'Game of Thrones': George R.R. Martin on that creepy flashback scene
Game of Thrones season 5 opened with the show’s first-ever flashback scene, with a young and entitled Cersei Lannister coaxing a prophecy about her future from hermit witch Maggy the Frog. The scene is culled from George R.R. Martin’s A Feast for Crows, and we asked both the author and Thrones showrunner David Benioff about the moment.
First, strictly speaking, Benioff notes the scene is not technically a “flashback” because it opens the episode rather than breaking from a previously established setting to flash back to an earlier time. But putting the matter of showrunner terminology aside, young Cersei (Nell Williams) and her friend enter the hut of Maggy (Jodhi May), who proceeds to predict that the Lannister princess will eventually become queen, have three children, that she will see die, and that she will be overthrown by a younger and more beautiful queen.
“Prophecy is a staple element in fantasy, but it’s tricky,” Martin noted. “You want to play with the notion of prophecies coming true but in an unexpected way. You want to be unpredictable about it. Shakespeare is the ultimate example of that—when the forest of Birnam Wood coming to Dunsinane Castle, MacBeth will fall. Everybody laughs—how can the forest come to the castle. [Malcolm] came camouflaged with branches and so on. Also, during the War of the Roses, one of the lords was prophesized that he would die at a certain castle. So he always took pains to avoid that castle. But then in the first The Battle of St Albans, he was wounded and died outside a pub that had that castle on its pub sign. You have to look at prophecies carefully and look at the weasel-wording. Maggy the Frog tells Cersei a prophecy, but could Cersei make it happen through her efforts to avoid it?”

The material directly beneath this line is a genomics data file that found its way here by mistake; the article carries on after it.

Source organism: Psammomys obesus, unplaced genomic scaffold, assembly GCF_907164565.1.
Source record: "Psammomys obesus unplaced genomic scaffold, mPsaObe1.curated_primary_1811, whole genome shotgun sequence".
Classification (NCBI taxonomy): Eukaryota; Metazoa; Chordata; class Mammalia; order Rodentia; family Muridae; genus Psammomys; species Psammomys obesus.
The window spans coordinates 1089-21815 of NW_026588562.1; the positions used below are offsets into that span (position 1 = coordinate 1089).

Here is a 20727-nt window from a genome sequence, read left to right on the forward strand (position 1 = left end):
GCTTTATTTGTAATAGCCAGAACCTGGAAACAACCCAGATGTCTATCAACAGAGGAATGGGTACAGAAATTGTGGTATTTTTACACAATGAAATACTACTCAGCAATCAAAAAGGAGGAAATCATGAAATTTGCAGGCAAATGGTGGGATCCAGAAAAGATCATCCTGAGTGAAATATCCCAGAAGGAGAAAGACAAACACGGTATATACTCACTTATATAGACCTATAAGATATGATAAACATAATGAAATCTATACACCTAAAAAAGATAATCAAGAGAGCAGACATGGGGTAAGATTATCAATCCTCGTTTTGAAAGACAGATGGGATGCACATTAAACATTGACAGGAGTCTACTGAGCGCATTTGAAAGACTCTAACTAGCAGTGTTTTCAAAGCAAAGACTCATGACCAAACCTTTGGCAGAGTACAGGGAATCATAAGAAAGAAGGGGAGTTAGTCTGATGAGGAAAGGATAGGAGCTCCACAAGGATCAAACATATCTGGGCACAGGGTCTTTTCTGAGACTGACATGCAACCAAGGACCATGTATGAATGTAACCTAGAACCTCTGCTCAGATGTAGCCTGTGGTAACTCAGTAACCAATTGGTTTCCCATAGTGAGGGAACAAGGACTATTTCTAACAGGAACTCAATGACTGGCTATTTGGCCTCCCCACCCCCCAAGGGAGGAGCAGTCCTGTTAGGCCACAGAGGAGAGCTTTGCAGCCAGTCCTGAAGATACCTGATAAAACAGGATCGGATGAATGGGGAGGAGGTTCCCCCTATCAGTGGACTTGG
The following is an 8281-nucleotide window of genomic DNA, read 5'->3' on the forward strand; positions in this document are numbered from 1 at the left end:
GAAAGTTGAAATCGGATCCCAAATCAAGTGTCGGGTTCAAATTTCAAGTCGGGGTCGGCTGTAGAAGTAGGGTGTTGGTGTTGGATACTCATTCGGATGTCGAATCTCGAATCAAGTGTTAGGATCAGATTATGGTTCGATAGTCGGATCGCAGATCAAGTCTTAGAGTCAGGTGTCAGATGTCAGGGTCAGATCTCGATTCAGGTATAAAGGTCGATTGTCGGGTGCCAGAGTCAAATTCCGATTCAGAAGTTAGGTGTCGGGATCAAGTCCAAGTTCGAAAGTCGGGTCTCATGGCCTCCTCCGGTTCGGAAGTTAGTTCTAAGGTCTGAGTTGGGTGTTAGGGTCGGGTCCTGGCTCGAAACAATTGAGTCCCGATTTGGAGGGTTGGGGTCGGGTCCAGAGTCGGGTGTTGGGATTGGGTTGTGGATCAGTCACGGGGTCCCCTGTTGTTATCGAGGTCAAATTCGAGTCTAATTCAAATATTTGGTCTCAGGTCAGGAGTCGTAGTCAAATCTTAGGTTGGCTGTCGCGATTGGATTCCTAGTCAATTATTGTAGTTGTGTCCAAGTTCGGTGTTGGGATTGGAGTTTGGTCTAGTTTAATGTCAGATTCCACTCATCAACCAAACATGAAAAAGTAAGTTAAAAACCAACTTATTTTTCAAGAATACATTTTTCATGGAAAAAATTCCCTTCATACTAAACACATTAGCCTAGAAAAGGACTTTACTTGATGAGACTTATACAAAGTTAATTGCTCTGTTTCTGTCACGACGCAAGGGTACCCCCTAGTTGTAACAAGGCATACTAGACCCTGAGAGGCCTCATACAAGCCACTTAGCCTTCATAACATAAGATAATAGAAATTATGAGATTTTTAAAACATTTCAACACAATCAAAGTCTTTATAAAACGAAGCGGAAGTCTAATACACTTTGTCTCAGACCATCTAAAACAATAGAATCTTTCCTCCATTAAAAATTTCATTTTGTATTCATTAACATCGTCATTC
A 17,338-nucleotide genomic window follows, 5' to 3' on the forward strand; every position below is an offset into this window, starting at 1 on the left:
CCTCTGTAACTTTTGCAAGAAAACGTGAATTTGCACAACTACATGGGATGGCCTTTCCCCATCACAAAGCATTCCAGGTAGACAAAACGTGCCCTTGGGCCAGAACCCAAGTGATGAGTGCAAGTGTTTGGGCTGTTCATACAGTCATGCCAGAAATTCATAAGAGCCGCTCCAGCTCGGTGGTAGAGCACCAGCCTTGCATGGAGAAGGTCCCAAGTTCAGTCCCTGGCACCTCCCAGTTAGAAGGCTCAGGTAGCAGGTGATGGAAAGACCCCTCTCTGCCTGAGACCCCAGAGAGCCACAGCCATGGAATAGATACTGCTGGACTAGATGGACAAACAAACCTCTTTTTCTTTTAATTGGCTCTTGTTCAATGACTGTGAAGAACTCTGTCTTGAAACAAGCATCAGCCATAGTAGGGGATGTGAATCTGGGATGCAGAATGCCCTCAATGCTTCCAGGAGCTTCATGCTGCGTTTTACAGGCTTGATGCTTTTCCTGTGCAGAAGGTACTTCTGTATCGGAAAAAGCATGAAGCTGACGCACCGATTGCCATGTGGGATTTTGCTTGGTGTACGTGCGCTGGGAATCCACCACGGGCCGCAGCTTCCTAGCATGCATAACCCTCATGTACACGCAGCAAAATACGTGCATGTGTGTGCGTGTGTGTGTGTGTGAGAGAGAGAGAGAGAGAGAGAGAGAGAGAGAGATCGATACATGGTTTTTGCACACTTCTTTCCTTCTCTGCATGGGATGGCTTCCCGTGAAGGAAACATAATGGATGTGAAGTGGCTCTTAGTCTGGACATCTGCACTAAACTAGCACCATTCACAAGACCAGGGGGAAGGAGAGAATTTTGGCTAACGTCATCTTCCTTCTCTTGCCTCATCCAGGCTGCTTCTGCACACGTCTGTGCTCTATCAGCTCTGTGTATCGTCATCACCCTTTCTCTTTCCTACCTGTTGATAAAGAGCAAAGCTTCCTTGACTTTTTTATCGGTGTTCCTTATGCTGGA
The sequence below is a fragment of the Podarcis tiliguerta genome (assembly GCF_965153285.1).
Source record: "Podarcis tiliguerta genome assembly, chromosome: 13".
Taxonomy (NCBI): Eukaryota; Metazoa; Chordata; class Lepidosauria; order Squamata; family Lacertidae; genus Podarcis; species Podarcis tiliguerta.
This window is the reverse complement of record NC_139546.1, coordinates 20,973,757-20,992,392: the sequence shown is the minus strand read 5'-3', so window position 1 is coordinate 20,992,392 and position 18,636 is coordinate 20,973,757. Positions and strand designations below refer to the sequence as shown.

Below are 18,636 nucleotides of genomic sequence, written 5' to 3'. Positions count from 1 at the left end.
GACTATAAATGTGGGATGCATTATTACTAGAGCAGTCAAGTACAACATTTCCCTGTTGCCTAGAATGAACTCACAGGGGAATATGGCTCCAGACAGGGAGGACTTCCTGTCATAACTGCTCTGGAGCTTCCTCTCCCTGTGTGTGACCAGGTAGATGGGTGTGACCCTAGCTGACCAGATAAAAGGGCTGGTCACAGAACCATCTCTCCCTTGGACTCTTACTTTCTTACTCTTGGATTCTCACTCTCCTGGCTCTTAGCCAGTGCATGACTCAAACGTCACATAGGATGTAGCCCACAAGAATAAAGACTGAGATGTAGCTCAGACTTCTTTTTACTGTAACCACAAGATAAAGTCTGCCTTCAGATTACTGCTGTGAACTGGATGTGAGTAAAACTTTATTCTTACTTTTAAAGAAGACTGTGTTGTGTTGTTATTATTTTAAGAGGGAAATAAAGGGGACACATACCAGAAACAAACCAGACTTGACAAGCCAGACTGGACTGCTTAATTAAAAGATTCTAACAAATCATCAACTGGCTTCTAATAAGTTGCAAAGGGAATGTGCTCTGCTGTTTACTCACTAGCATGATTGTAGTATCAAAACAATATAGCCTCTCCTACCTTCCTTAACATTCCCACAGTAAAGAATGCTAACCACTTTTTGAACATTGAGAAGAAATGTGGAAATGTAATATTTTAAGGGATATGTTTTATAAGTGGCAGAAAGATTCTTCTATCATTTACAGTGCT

Thrones has used a big prophecy before, with Melisandre burning three leaches to represent a death curse put upon three contenders for the Iron Throne—Joffrey Baratheon, Robb Stark, and Balon Greyjoy. In Martin’s books—spoiler alert for non-book readers—all three are dead, but on Thrones, the Greyjoy patriarch is still alive.
“The interesting thing about prophecies is they don’t always come true,” Benioff says. “Melisandre thinks she sees things in the flames and sometimes she’s right and sometimes she’s not. One of the things we like about George’s books is it’s not as if everything always hones to where some enigmatic prophecy determines the fate of each character.”
More Game of Thrones premiere coverage: We have an interview with Mance Rayder himself, Ciaran Hinds, about his big send off (with a Bonus Question that fans of the books will find particularly intersting). That’s coming after the West Coast airing at 2 a.m. ET. Our recap of the premiere is now live where we breakdown all the action. And if you didn’t catch my Reddit AMA about Game of Thrones, fans of the saga asked some really smart and fun questions.
Game of Thrones
HBO's epic fantasy drama based on George R.R. Martin's novel series 'A Song of Ice and Fire.'